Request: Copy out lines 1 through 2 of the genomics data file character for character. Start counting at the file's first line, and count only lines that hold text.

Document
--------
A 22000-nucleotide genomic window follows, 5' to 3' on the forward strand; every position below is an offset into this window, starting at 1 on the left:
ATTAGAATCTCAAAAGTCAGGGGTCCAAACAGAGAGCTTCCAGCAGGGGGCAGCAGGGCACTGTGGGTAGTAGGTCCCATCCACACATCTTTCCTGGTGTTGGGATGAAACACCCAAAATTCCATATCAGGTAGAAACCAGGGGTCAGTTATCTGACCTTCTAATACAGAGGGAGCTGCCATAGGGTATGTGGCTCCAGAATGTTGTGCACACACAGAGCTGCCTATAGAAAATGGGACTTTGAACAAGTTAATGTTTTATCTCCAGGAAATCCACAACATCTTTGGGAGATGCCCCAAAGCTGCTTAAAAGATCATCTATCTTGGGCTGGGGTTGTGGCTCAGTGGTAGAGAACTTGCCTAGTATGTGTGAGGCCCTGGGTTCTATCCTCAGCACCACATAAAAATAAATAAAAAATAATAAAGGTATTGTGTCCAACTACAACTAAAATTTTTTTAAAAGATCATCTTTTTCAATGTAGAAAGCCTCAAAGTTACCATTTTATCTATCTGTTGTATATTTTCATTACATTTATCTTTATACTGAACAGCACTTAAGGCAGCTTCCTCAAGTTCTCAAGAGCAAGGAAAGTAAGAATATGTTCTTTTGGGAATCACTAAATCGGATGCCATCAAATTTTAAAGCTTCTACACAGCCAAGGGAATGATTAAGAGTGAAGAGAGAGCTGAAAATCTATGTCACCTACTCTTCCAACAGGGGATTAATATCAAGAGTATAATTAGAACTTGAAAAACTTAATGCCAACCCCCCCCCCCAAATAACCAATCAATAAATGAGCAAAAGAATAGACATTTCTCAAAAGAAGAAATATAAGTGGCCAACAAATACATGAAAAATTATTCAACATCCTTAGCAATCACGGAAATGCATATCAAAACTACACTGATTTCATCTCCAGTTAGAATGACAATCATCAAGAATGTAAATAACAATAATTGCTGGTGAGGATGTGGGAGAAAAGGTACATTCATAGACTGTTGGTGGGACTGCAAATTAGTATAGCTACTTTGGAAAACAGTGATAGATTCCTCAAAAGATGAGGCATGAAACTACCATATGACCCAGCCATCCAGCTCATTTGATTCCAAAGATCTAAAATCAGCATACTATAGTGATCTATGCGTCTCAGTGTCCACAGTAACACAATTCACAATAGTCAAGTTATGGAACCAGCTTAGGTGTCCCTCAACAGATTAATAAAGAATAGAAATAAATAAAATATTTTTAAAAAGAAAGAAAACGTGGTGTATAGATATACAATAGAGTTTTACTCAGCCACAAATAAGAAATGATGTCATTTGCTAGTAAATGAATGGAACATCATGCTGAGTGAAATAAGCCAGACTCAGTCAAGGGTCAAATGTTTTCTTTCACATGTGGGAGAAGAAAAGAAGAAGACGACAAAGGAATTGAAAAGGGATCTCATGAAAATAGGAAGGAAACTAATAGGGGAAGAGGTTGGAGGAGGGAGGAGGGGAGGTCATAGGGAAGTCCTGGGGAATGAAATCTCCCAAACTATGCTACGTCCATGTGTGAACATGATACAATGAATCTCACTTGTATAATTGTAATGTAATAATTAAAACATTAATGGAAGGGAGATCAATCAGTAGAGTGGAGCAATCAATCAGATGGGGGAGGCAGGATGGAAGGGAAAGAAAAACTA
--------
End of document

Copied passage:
A 22000-nucleotide genomic window follows, 5' to 3' on the forward strand; every position below is an offset into this window, starting at 1 on the left:
ATTAGAATCTCAAAAGTCAGGGGTCCAAACAGAGAGCTTCCAGCAGGGGGCAGCAGGGCACTGTGGGTAGTAGGTCCCATCCACACATCTTTCCTGGTGTTGGGATGAAACACCCAAAATTCCATATCAGGTAGAAACCAGGGGTCAGTTATCTGACCTTCTAATACAGAGGGAGCTGCCATAGGGTATGTGGCTCCAGAATGTTGTGCACACACAGAGCTGCCTATAGAAAATGGGACTTTGAACAAGTTAATGTTTTATCTCCAGGAAATCCACAACATCTTTGGGAGATGCCCCAAAGCTGCTTAAAAGATCATCTATCTTGGGCTGGGGTTGTGGCTCAGTGGTAGAGAACTTGCCTAGTATGTGTGAGGCCCTGGGTTCTATCCTCAGCACCACATAAAAATAAATAAAAAATAATAAAGGTATTGTGTCCAACTACAACTAAAATTTTTTTAAAAGATCATCTTTTTCAATGTAGAAAGCCTCAAAGTTACCATTTTATCTATCTGTTGTATATTTTCATTACATTTATCTTTATACTGAACAGCACTTAAGGCAGCTTCCTCAAGTTCTCAAGAGCAAGGAAAGTAAGAATATGTTCTTTTGGGAATCACTAAATCGGATGCCATCAAATTTTAAAGCTTCTACACAGCCAAGGGAATGATTAAGAGTGAAGAGAGAGCTGAAAATCTATGTCACCTACTCTTCCAACAGGGGATTAATATCAAGAGTATAATTAGAACTTGAAAAACTTAATGCCAACCCCCCCCCCCAAATAACCAATCAATAAATGAGCAAAAGAATAGACATTTCTCAAAAGAAGAAATATAAGTGGCCAACAAATACATGAAAAATTATTCAACATCCTTAGCAATCACGGAAATGCATATCAAAACTACACTGATTTCATCTCCAGTTAGAATGACAATCATCAAGAATGTAAATAACAATAATTGCTGGTGAGGATGTGGGAGAAAAGGTACATTCATAGACTGTTGGTGGGACTGCAAATTAGTATAGCTACTTTGGAAAACAGTGATAGATTCCTCAAAAGATGAGGCATGAAACTACCATATGACCCAGCCATCCAGCTCATTTGATTCCAAAGATCTAAAATCAGCATACTATAGTGATCTATGCGTCTCAGTGTCCACAGTAACACAATTCACAATAGTCAAGTTATGGAACCAGCTTAGGTGTCCCTCAACAGATTAATAAAGAATAGAAATAAATAAAATATTTTTAAAAAGAAAGAAAACGTGGTGTATAGATATACAATAGAGTTTTACTCAGCCACAAATAAGAAATGATGTCATTTGCTAGTAAATGAATGGAACATCATGCTGAGTGAAATAAGCCAGACTCAGTCAAGGGTCAAATGTTTTCTTTCACATGTGGGAGAAGAAAAGAAGAAGACGACAAAGGAATTGAAAAGGGATCTCATGAAAATAGGAAGGAAACTAATAGGGGAAGAGGTTGGAGGAGGGAGGAGGGGAGGTCATAGGGAAGTCCTGGGGAATGAAATCTCCCAAACTATGCTACGTCCATGTGTGAACATGATACAATGAATCTCACTTGTATAATTGTAATGTAATAATTAAAACATTAATGGAAGGGAGATCAATCAGTAGAGTGGAGCAATCAATCAGATGGGGGAGGCAGGATGGAAGGGAAAGAAAAACTA